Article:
For Frydenberg, leadership involves the quality of being able to read others and understand themselves in dealing with situations. EI is therefore seen as a contemporary way of looking at leadership when trying to understand those who succeed in this area.“The major challenge for leaders is to understand their role, understand the objectives for the organisation and the group and being able to communicate those clearly.”
However, Frydenberg stresses that EI is not only about understanding other people, but being able to communicate information to other people effectively as well. “EI is a contemporary way of understanding the people-centred nature of our relationship,”she says.
As part of her research published in the Australian Leadership Reader, she identifies two different types of leaders: transformational and transactional. “Transformational leadership occurs when the leader stimulates interest among colleagues and inspires followers to view the world from a new perspective. They motivate others to look beyond self-interest towards interests that will benefit the group,” she writes.
In contrast, transactional leadership involves leaders who reward or discipline followers with regards to performance. These leaders emphasise work standards, assignments and task-oriented goals. However, it is transformational leaders who receive higher ratings for effectiveness and satisfaction, Frydenberg says.
“Transformational leaders are more behavioural and less emotional when dealing with stress and conflict.”The key advantages of this style include the fact that they Such leaders take responsibility for their actions,and have self-confidence and self acceptance as well as clear goals.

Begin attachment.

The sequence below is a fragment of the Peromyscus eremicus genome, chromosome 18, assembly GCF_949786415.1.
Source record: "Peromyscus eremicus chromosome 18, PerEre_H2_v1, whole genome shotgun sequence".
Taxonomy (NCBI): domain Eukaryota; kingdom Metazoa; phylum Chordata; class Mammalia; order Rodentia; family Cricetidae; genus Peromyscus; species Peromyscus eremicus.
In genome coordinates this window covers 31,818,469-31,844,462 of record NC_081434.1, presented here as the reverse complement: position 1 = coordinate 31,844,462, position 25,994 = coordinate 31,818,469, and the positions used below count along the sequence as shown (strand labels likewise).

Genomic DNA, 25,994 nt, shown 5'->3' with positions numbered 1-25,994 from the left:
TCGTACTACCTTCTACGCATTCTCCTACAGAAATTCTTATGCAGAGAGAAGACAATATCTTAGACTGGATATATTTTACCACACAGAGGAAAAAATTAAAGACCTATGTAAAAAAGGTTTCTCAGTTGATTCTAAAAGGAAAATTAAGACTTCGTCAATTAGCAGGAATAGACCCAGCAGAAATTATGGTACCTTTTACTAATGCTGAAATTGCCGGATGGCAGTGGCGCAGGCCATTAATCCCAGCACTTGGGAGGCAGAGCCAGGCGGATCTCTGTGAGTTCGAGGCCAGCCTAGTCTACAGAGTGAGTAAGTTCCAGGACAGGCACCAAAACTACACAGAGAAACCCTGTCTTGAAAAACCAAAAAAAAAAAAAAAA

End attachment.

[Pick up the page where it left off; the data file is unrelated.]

“There is also evidence that more democratic approaches are effective,” Frydenberg explains. “In the area where I research theories of coping, which describe our reactions to the environment, there’s a style that’s reactive and there’s a style that’s proactive. Good leaders are proactive; they anticipate and they plan, which is ultimately a feature of good leadership.”
Leader as father
Sue Prestney, a spokesperson on small to medium enterprises (SMEs) for the Institute of Chartered Accountants in Australia, has discovered that it is not unusual for owners of a SME to take on this more personal approach to their business. However, as she explains, there are both positive and negative aspects involved with this leadership style. “It’s the same as a family. You have some fathers that work on reward, some on fear and discipline and it’s the same in a business. Some are quite soft and can be too soft on their employees and then there are others who use manipulation.”